My review: I enjoyed this lovely book. It’s self-published so the writing is not as polished as it can be, but I can definitely feel the author’s joy through her journey. Recommend. 4/5.

Beginner’s Guide to Growing Baby by Bonnie Way and Anna Eastland

Amazon Synopsis: Beginner’s Guide to Growing Baby is a friendly, conversational book about pregnancy, birth, and your first three months as a new mom. With respect and honesty, authors Bonnie Way (mom of 5) and Anna Eastland (mom of 9) share their experiences, walking expectant moms through some of the questions and concerns they may experience from conception to colic. This book includes tips on dealing with first trimester exhaustion, dressing your baby bump without breaking the bank, choosing the best care provider for your pregnancy, whether or not to write a birth plan, dealing with pain during labour, and taking care of yourself and baby after birth.

My review: On my “To Read” shelf.

Power in the Name of Jesus Conference

My husband and I participated in this international conference on the Power of Jesus’ name. Our talk begins around six minutes. (And a screenshot of us speaking is below the You Tube link/box. There are several other speakers from various parts of the world including Scotland, Wales and Poland. Enjoy!

St. Agnes, Virgin and Martyr

Today is the Feast of St. Agnes, Virgin and Martyr. I knew little of this saint until I read about her during my research for A Subtle Grace. This book was a finalist in Religious Fiction in the 2015 IAN Awards. I dedicated this book to her.

It’s no surprise that St. Agnes’ feast day is so close to the U.S. March for Life (which is, sadly, canceled this year). Agnes’ name in Greek means “chaste, pure or sacred,” and in Latin, it means “lamb.” She is the patron saint of young girls, chastity, engaged couples, rape victims (and others). In past centuries, young girls would recite this prayer/poem to St. Agnes on the Eve of the feast day with the hope they would dream of their future husband.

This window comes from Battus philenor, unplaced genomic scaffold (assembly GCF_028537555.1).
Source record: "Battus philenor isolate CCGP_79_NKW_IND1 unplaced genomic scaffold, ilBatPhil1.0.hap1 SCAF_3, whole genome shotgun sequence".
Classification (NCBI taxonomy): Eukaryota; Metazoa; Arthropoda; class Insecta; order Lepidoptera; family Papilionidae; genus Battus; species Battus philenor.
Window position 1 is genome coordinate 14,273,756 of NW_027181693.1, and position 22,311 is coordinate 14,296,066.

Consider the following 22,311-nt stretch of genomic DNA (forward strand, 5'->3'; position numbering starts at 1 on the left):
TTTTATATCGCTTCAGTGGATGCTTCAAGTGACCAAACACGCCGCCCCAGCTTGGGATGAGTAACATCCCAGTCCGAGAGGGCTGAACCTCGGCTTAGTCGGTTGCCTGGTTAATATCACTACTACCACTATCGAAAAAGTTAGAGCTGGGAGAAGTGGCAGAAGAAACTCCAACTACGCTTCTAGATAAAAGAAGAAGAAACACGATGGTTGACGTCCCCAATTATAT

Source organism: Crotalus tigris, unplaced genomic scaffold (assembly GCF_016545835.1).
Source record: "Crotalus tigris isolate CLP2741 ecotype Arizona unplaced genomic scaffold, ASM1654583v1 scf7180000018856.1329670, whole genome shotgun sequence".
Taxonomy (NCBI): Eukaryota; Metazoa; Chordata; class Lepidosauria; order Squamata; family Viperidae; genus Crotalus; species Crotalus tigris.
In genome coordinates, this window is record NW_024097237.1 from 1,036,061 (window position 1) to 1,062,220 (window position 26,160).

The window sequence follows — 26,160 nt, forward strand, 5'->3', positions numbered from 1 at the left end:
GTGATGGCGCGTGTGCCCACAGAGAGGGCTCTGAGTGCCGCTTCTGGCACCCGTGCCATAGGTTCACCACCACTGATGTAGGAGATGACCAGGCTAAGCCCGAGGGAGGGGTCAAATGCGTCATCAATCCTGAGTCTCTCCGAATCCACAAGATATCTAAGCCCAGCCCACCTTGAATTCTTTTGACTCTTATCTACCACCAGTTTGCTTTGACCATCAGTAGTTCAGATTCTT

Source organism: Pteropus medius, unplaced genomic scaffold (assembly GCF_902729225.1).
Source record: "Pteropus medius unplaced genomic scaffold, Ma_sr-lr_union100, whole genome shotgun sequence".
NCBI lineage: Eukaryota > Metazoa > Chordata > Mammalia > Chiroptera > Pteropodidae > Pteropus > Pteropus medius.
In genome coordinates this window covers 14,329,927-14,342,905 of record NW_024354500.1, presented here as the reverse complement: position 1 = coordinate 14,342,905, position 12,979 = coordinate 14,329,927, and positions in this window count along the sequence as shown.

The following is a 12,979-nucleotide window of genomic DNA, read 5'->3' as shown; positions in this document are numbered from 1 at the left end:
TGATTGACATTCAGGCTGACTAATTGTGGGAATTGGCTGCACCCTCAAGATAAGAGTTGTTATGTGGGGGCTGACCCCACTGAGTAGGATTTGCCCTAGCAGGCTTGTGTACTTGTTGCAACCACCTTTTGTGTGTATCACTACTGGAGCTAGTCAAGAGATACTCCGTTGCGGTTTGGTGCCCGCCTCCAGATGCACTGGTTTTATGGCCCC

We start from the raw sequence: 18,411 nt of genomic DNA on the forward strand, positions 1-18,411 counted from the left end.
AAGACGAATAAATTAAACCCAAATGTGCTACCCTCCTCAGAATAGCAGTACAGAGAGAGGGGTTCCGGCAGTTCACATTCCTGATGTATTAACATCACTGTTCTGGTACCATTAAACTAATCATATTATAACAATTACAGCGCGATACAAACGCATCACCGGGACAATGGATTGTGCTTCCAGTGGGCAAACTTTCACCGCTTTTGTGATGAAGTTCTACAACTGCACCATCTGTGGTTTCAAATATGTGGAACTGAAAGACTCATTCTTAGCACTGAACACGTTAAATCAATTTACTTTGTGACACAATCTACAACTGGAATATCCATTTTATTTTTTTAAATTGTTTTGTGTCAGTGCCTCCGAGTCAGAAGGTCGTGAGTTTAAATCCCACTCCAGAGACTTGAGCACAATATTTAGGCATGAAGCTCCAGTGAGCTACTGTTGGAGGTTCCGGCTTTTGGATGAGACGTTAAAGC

Now good St. Agnes, play thy part,
And send to me my own sweetheart,
And show me such a happy bliss,
This night of him to have a kiss.

St. Agnes, Virgin and Martyr, pray for us!

Pregnancy: An Advent Eternally Renewed

My latest at CatholicMom.com:

Image by Bartek Ambrozik FreeImages.com

“Pregnancy, an advent eternally renewed in every woman expecting a child, is a book written by the hand of God, with each page, each day, each hour, reminding us of the first Advent.  Think of the first Advent now, when worlds were hushed and angels still…waiting, waiting for the answer of a young girl!  Her fiat, spoken so softly as to be almost a whisper, shook heaven and earth, and began the ineffable, incomprehensible, most beautiful mystery of the Incarnation!  Each pregnancy sings of the first Advent.  Each time is a time of waiting, of joy so immense that it can only be encompassed by the eyes and soul of a woman in love and filled with the fruit of that love.”  Catherine Doherty, Dear Parents

There are so many things to be thankful for during Advent this year.  Yes, it’s 2020, and many would prefer to rush to the end of this eventful, stressful year.

I don’t agree.  During this challenging time, we can use these beautiful weeks to prepare for and to be thankful for Our Savior’s birth and for Mother Mary’s “yes” to carrying Jesus.